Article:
Kakaras sees this as a win in difficult circumstances, what he calls ‘low-hanging fruit.’ “I am always very happy to promote this idea because you need to reduce the carbon footprint of highly emitting assets wherever you can. And there is nothing bad about that. In fact, I would advocate for similar applications in other places of the world.”
Kakaras says that he is neutral on the ‘colour’ of hydrogen: “For me, having this hydrogen infrastructure, having the ammonia terminals, all these things are moving to introduce hydrogen. Sometimes the public is wary that you are trying to keep coal longer, when in fact the truth is that you are trying to improve the business case of the green ammonia and green hydrogen introductions quicker. We need to do more and explain better. Co-utilisation of ammonia with coal assets should be replicated around the world, because this is the low hanging fruit that will pave the way for the quicker introduction of green hydrogen.”
Decarbonisation of Singapore
Hydrogen may come in many colours, but high energy use communications hubs, such as Singapore, are looking to hydrogen gas turbines to ‘green’ their data centre operations. MHI is currently one of three companies involved in the Jurong Island ammonia powered turbines project.
“This will be one of the first to demonstrate a fully decarbonised gas turbine, highlighting the potential of green ammonia, as both a carrier and as fuel,” Kakaras explains. “This will be quite visionary because this may be the ammonia terminal of the future. It’s about infrastructure, the ammonia value chain and carbon-free ports working together.”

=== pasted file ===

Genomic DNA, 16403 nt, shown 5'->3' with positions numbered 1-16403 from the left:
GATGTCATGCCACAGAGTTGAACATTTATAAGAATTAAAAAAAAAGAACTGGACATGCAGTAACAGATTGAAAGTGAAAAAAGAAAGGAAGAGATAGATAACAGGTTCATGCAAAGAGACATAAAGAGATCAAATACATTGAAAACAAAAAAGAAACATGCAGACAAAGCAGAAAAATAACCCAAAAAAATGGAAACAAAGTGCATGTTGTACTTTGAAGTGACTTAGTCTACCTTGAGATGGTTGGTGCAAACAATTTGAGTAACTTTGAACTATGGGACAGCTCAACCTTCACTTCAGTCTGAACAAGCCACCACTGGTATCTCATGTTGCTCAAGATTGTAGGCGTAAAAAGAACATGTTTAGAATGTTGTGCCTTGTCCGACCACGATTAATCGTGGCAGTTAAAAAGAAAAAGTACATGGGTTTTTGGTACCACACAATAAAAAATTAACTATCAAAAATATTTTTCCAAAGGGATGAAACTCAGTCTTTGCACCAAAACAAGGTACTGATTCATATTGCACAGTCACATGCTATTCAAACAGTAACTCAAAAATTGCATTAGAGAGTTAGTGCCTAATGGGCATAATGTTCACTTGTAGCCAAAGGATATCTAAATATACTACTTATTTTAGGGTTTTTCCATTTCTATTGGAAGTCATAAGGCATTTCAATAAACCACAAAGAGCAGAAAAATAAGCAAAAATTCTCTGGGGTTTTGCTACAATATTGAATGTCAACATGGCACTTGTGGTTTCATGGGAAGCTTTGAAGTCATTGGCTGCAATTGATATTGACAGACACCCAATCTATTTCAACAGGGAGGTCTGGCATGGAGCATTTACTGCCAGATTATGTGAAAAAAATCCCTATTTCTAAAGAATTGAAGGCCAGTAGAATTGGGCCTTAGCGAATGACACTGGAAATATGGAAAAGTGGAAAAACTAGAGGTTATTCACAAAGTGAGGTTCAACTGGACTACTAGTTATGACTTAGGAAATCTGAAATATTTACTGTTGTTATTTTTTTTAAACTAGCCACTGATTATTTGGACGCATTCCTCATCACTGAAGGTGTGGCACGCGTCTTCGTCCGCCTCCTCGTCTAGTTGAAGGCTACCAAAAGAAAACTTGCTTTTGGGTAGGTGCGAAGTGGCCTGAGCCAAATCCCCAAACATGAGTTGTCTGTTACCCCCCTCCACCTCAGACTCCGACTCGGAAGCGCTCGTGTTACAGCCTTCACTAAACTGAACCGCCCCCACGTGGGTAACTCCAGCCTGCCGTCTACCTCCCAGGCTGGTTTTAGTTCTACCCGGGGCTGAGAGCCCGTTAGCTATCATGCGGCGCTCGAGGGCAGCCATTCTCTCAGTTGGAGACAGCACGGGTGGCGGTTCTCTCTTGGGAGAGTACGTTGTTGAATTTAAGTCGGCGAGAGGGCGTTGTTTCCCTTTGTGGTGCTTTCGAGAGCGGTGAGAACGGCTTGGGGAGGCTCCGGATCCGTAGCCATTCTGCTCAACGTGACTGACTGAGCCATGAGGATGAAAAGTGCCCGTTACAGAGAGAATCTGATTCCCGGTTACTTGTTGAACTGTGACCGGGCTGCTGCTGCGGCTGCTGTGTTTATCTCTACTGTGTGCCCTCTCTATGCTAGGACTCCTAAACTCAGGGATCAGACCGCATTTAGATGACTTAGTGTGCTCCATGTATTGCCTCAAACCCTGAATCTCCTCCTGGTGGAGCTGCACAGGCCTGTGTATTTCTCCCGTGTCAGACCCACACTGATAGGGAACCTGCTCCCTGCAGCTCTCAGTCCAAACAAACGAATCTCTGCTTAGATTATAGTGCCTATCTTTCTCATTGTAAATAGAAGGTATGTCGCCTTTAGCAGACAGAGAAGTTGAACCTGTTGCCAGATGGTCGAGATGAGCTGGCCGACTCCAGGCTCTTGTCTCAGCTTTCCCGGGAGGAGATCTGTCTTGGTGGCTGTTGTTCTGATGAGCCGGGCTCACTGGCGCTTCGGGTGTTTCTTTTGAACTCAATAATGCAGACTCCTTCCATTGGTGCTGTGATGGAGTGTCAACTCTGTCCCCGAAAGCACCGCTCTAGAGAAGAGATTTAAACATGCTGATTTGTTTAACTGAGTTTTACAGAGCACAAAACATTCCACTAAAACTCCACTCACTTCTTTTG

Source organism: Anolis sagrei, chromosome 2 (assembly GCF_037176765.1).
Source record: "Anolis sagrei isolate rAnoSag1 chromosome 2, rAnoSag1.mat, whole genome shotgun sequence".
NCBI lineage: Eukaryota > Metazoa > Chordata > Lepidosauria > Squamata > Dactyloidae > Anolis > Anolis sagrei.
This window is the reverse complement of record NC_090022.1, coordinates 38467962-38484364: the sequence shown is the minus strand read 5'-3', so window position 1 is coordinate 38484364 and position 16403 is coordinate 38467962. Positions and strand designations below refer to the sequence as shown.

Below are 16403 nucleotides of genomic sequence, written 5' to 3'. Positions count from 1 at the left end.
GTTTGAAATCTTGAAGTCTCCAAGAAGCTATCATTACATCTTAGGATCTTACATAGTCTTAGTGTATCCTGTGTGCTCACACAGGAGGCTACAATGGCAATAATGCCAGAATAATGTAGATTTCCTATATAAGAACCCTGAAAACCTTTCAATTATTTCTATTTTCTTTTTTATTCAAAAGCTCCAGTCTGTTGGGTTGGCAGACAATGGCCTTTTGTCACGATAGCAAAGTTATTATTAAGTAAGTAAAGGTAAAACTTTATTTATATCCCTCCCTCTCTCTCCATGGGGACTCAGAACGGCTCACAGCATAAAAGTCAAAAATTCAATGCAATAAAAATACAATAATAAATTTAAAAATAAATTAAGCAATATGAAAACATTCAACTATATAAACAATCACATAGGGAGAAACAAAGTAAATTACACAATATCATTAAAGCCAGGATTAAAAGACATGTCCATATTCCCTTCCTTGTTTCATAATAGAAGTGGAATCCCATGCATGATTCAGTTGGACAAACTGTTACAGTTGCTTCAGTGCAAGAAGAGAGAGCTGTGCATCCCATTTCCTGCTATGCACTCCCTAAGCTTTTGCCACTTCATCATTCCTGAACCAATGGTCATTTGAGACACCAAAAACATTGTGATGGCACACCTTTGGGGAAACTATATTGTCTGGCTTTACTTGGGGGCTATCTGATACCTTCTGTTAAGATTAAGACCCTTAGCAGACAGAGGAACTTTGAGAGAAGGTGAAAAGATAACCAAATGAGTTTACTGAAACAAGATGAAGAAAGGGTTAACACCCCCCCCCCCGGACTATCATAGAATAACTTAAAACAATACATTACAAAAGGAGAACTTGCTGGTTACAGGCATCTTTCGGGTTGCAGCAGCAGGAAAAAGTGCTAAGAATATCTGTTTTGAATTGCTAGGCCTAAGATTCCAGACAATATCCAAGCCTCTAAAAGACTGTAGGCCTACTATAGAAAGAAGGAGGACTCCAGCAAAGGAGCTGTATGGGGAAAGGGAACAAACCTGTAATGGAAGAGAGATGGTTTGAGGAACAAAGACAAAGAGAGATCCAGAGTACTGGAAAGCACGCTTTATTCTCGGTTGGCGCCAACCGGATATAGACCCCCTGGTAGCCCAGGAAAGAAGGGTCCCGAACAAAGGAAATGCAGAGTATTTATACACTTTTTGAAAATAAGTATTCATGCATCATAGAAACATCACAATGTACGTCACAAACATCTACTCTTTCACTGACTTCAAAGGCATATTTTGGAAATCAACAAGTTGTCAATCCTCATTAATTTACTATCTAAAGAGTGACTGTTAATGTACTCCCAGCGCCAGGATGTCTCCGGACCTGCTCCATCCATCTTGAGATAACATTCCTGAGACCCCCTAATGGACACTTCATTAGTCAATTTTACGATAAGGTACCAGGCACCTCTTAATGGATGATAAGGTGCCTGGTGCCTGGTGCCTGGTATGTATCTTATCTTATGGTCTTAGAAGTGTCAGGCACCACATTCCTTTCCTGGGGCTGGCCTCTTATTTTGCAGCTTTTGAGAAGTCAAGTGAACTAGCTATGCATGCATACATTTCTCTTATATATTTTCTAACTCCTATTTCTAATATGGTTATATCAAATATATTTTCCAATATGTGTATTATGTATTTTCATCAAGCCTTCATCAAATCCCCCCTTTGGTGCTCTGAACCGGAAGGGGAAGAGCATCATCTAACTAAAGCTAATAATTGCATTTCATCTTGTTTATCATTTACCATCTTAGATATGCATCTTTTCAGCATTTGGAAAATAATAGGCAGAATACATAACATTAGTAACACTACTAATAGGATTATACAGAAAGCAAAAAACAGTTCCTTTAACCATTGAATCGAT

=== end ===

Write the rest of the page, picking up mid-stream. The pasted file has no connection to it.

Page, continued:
Part of Singapore’s National Hydrogen Strategy, low-carbon hydrogen has the potential to be a major decarbonisation pathway to support Singapore’s transition to net zero by 2050. Given Singapore’s limited ability to generate renewable energy domestically, facilities such as Combined Cycle Gas Turbines (CCGTs) may soon be running on a blend of hydrogen and natural gas. Analysis of data supplied by Singapore’s Ministry of Trade and Industry[iv], suggests that CCGTs able to run fully on hydrogen are expected to come online around 2030, with the Ministry predicting hydrogen could meet up to 50% of the country’s projected electricity demand by 2050.
Gen 3 research will help to reach decarbonisation targets
New technology such as improvements to the Haber-Bosch process are currently being researched in the United States[v]. Such ‘Gen 3’ research is vital moving forward to improve efficiency and bring conversion costs down. MHI is investing heavily in R&D to make the ammonia cracking technology more efficient, which Kakaras claims will be a ‘game changer’ in the commoditisation of hydrogen using ammonia as a carrier: “Two examples: Number one, these conventional plants are constant load operation whereas green hydrogen production is fluctuating (being renewable) so you need to do improvements on the synthesis process itself. Number two, the ammonia conversion. Cracking technologies need to be able to release hydrogen again at the point of use.”